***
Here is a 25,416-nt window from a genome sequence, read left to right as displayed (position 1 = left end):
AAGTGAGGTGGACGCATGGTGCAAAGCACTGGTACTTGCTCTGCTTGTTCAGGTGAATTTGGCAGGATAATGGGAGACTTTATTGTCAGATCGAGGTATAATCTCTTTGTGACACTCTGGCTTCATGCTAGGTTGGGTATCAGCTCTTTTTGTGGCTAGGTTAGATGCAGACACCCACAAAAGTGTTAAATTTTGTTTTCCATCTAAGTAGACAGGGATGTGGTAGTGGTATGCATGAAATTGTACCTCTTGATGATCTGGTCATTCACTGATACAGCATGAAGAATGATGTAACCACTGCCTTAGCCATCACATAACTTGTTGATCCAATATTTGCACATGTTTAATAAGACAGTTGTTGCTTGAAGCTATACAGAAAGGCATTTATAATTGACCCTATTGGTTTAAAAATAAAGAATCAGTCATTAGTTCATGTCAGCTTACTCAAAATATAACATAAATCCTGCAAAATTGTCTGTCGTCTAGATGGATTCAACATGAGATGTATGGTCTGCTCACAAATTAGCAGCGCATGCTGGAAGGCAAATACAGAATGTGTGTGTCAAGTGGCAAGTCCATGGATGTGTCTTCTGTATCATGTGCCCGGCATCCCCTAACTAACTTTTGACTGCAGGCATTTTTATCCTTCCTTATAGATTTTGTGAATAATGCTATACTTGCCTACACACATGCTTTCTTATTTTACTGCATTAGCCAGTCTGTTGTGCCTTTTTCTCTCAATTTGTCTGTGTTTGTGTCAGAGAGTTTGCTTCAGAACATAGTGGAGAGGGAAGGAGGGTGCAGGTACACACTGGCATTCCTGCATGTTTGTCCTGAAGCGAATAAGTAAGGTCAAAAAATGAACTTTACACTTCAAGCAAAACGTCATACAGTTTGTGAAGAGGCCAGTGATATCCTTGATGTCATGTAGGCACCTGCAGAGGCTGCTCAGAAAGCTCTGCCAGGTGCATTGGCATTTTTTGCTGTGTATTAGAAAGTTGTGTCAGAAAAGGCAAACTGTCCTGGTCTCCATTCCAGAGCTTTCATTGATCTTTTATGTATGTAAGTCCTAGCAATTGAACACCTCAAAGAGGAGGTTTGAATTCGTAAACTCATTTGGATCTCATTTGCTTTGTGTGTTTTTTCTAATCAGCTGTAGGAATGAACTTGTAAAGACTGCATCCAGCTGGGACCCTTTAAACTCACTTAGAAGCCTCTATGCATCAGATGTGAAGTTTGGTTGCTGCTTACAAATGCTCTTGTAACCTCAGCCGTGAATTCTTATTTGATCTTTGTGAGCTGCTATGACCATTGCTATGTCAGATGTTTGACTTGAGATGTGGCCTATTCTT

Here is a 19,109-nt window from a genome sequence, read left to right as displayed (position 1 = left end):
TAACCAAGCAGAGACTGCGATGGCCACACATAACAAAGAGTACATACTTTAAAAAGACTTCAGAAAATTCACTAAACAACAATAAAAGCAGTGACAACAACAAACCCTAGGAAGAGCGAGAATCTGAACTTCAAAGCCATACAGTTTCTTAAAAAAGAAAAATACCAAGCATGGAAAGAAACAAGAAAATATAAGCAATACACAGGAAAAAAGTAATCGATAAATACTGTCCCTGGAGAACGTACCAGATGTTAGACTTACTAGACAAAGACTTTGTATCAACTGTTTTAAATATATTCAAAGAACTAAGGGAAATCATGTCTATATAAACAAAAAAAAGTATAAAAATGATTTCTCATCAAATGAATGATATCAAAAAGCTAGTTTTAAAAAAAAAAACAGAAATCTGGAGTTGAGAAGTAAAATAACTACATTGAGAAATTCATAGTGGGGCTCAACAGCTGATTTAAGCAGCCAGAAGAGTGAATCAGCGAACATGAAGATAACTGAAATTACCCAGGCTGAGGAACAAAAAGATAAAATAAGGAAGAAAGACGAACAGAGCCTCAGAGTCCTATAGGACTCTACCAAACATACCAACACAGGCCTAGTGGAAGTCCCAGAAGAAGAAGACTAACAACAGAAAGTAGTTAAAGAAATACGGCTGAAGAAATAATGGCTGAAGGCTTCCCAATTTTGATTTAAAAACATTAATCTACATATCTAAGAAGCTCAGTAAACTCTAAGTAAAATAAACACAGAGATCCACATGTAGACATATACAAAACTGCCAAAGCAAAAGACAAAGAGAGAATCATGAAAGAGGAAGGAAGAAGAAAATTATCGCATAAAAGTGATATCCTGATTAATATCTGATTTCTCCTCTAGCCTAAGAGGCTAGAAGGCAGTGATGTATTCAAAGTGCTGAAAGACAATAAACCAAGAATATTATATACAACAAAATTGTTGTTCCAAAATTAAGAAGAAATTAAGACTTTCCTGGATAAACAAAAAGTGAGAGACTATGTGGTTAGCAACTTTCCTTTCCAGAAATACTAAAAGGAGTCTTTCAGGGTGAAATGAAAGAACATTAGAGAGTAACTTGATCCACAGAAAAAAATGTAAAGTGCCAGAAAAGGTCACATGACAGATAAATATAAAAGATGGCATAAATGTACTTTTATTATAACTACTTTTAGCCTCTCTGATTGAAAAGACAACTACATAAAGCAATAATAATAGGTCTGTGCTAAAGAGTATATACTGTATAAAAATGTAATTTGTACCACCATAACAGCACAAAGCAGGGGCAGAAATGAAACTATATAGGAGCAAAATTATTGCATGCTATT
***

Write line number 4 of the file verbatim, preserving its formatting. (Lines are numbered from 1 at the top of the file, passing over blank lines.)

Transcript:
TAACCAAGCAGAGACTGCGATGGCCACACATAACAAAGAGTACATACTTTAAAAAGACTTCAGAAAATTCACTAAACAACAATAAAAGCAGTGACAACAACAAACCCTAGGAAGAGCGAGAATCTGAACTTCAAAGCCATACAGTTTCTTAAAAAAGAAAAATACCAAGCATGGAAAGAAACAAGAAAATATAAGCAATACACAGGAAAAAAGTAATCGATAAATACTGTCCCTGGAGAACGTACCAGATGTTAGACTTACTAGACAAAGACTTTGTATCAACTGTTTTAAATATATTCAAAGAACTAAGGGAAATCATGTCTATATAAACAAAAAAAAGTATAAAAATGATTTCTCATCAAATGAATGATATCAAAAAGCTAGTTTTAAAAAAAAAAACAGAAATCTGGAGTTGAGAAGTAAAATAACTACATTGAGAAATTCATAGTGGGGCTCAACAGCTGATTTAAGCAGCCAGAAGAGTGAATCAGCGAACATGAAGATAACTGAAATTACCCAGGCTGAGGAACAAAAAGATAAAATAAGGAAGAAAGACGAACAGAGCCTCAGAGTCCTATAGGACTCTACCAAACATACCAACACAGGCCTAGTGGAAGTCCCAGAAGAAGAAGACTAACAACAGAAAGTAGTTAAAGAAATACGGCTGAAGAAATAATGGCTGAAGGCTTCCCAATTTTGATTTAAAAACATTAATCTACATATCTAAGAAGCTCAGTAAACTCTAAGTAAAATAAACACAGAGATCCACATGTAGACATATACAAAACTGCCAAAGCAAAAGACAAAGAGAGAATCATGAAAGAGGAAGGAAGAAGAAAATTATCGCATAAAAGTGATATCCTGATTAATATCTGATTTCTCCTCTAGCCTAAGAGGCTAGAAGGCAGTGATGTATTCAAAGTGCTGAAAGACAATAAACCAAGAATATTATATACAACAAAATTGTTGTTCCAAAATTAAGAAGAAATTAAGACTTTCCTGGATAAACAAAAAGTGAGAGACTATGTGGTTAGCAACTTTCCTTTCCAGAAATACTAAAAGGAGTCTTTCAGGGTGAAATGAAAGAACATTAGAGAGTAACTTGATCCACAGAAAAAAATGTAAAGTGCCAGAAAAGGTCACATGACAGATAAATATAAAAGATGGCATAAATGTACTTTTATTATAACTACTTTTAGCCTCTCTGATTGAAAAGACAACTACATAAAGCAATAATAATAGGTCTGTGCTAAAGAGTATATACTGTATAAAAATGTAATTTGTACCACCATAACAGCACAAAGCAGGGGCAGAAATGAAACTATATAGGAGCAAAATTATTGCATGCTATT